Rutgers Historical Background
by Ray Brennan

History of Rutgers University

On the banks of the old Raritan, my friends, a university rich with history is rooted in the heart of New Jersey. More than 335,000 students have flocked to the five campuses on the banks in pursuit of higher education, and over 35,000 make up the modern day community of students.

Rutgers University was the eighth oldest institution of higher learning established in colonial America. It was chartered as the private college known as Queen's on November 10th, 1766, a decade before the signing of the Declaration of Independence. The royal charter was received by King George III of England in response to a petition of the ministers in the Dutch Reformed Church. The name "Queen's College" was given in honor of Queen Charlotte of Mecklenburg-Strelitz, King George's consort. The original intent of establishing the college was to provide opportunities in the colonies for the education of ministers and to "educate the youth in language, liberal, the divinity, and useful arts and sciences". At that time, the colonial churches were primarliy managed from Europe, and training and ordination of ministers was conducted solely in the Netherlands, so the college in America would serve as a local governing body and educational facility of the church. The royal charter was supported by the last royal governor of New Jersey, William Franklin, who also happened to be the illegitimate son of Benjamin Franklin. After suffering in its early years from a lack of funding, several propositions were made. In one instance, the Queen's College board of trustees voted on a proposal to merge with the College of New Jersey, which later became Princeton University, but the proposition fell one vote short. In another instance, there was a proposal to move the college to New York, but instead, Queen's College closed and did not open again until 1808, when sufficient funds were gathered. The college closed again during the War of 1812 due to nationwide economic depression. In 1825, the college was re-opened as Rutgers College, after Colonel Henry Rutgers, a hero of the American Revolutionary War, donated a significant enough amount of money to end the financial drought. Just under a century later, in 1924, Rutgers College changed over to Rutgers University.

History of the Surrounding Areas of Rutgers University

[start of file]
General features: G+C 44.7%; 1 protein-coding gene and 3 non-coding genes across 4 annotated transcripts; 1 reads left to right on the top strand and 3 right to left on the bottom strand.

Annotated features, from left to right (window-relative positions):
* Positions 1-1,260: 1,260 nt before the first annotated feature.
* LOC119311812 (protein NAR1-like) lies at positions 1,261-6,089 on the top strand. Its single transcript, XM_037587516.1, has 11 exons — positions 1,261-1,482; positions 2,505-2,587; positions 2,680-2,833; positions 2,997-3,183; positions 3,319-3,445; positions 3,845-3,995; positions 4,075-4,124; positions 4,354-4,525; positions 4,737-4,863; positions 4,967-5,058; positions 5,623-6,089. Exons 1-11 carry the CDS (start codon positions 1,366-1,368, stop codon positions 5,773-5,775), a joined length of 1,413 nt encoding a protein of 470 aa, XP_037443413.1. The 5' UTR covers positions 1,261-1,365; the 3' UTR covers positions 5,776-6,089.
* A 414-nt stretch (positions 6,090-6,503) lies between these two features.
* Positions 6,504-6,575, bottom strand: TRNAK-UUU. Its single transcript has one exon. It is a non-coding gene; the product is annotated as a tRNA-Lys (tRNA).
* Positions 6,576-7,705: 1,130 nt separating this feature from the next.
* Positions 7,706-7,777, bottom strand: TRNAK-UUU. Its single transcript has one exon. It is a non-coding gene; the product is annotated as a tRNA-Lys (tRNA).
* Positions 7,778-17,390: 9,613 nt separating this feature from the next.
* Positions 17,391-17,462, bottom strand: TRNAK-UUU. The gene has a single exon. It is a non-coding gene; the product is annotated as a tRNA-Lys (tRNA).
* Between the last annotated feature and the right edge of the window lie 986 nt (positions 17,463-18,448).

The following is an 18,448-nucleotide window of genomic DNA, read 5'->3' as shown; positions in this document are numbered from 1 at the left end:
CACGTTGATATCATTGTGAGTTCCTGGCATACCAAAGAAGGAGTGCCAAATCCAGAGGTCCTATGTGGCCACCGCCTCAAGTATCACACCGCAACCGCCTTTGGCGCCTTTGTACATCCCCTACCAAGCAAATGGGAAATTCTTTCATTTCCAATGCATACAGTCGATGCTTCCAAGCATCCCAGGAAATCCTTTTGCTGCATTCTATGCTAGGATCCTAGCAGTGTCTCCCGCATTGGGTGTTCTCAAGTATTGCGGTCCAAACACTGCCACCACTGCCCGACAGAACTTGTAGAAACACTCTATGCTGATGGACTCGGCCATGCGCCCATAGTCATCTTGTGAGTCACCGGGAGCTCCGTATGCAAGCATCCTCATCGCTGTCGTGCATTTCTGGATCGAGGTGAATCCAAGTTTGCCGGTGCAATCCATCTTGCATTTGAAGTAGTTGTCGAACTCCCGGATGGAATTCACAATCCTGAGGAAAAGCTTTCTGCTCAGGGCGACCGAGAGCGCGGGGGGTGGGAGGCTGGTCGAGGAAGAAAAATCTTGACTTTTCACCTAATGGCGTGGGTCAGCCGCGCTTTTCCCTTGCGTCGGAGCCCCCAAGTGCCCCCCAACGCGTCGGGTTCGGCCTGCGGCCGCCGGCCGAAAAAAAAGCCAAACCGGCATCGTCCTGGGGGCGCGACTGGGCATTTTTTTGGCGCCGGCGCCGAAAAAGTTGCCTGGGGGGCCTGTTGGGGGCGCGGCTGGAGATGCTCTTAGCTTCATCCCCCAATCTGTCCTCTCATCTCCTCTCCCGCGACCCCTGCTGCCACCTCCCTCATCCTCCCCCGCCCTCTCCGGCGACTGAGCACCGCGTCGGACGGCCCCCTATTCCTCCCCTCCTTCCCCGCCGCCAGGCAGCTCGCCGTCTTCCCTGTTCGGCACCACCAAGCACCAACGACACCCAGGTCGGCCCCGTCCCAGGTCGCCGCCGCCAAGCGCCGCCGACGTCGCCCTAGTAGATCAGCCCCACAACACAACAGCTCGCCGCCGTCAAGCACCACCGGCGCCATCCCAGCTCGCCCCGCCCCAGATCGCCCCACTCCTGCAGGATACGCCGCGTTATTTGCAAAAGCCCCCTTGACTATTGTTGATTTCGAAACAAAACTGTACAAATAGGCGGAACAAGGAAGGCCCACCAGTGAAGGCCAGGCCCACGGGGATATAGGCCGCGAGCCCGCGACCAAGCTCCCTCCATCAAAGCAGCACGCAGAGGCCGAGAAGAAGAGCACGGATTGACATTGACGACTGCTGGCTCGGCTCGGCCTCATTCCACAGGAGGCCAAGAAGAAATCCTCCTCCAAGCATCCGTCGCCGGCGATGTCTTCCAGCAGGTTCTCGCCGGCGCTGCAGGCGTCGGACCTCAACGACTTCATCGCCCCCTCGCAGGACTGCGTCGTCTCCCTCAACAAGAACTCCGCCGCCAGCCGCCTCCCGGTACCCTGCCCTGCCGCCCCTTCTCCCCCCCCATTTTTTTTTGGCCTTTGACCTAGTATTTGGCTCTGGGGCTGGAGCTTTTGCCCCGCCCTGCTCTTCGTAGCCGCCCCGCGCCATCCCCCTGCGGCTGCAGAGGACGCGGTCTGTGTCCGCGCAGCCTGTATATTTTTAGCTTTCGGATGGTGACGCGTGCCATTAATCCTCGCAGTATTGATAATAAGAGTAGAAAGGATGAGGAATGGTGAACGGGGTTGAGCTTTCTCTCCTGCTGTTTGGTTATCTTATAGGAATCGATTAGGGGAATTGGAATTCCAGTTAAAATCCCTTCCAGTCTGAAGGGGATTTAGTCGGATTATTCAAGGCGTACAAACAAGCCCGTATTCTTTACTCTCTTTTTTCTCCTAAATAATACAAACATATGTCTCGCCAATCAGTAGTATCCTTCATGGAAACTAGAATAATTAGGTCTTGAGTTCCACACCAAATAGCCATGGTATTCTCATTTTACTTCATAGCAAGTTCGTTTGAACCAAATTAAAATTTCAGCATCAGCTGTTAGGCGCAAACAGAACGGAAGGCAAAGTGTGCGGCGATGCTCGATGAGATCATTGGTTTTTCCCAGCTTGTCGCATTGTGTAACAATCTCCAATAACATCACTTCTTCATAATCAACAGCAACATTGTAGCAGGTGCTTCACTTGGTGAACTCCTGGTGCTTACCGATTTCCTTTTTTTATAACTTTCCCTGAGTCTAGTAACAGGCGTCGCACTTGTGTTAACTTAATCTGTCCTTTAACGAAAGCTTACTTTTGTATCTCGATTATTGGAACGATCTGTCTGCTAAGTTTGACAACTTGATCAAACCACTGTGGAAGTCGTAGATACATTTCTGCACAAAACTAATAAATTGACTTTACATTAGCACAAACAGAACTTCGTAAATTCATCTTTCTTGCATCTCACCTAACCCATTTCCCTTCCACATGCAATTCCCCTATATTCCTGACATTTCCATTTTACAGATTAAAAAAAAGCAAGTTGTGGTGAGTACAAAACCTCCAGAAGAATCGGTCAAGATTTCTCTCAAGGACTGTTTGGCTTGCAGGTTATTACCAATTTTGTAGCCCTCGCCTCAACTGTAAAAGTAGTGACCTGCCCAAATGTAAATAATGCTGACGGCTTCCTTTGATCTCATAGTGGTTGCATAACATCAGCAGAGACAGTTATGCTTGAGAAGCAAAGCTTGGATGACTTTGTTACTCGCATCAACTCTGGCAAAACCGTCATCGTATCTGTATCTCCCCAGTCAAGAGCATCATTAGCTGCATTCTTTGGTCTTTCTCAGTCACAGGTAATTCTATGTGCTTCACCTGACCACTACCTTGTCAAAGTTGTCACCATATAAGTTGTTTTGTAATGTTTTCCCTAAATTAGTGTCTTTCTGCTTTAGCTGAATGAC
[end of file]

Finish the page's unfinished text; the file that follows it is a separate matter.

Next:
Before the Dutch ministers and before the original charter members of 1766, before the early colonial settlers and before the so-called "discovery" of a land we know as America, Native Americans thrived in a natural landscape. The town of Piscataway, in which the modern campuses of Busch and Livingston exist today, was settled in 1666 (not such a lucky number), when four pioneers by the names of John Martin, Charles Gilman, Hugh Dunn, and Hopewell Hull paid the sum of 30 pounds for the 40,000 acres of land. This was the purchase of land already occupied by thousands of Native Americans. According to Meuly's History of Piscataway, "The Indians who inhabited the area numbered only a few thousand; they belonged to the Lenni Lenape, a tribe of the Algonkian group, who lived along the Middle Atlantic and were far less hostile to the whites than the warlike Iroquois of upper New York. Their contact with the whites proved disastrous to them. Already in 1670, Daniel Denton, the early land promoter writes, not a little sanctimoniously, 'How strangely the Indians have been decreast by the hand of God, for since my time where there were six towns they are reduced to two small villages.'". The settlers flourished on the land at the expense of the peaceful Native Americans. They took advantage of the primitive but well-defined trails of the Lenni Lenape as a means to travel through the wilderness to the seashore. According to the Town History of Piscataway, in 1677, "...the Lenape Indians claimed the area between the Raritan and Passaic rivers (parts of Woodbridge and Piscataway) that were not included in the land sold" to the settlers. According to reports, the Indians said that "...the English had cut down their trees, mowed their meadows, and took their hunting lands from them. They (the Indians) threatened to burn the houses of the Piscataway settlers...". The settlers agreed to re-buy the land and the Indians received guns, blankets, shirts, bars of lead, rum, etc. in return. Soon the Native American Indians were dying off. They buried their families until near extinction, and their spirits still haunt the area. Just as the word Piscataway is derived from the Lenni Lenape word for "getting dark", so has the blackness of the mistreated Native American souls painted a dark gloss over the surrounding region. The coyotes and the albino deer discovered through Rutgers Rarities and Unexplained Phenomena may very well be examples of the Native American spirit that continues to haunt the land.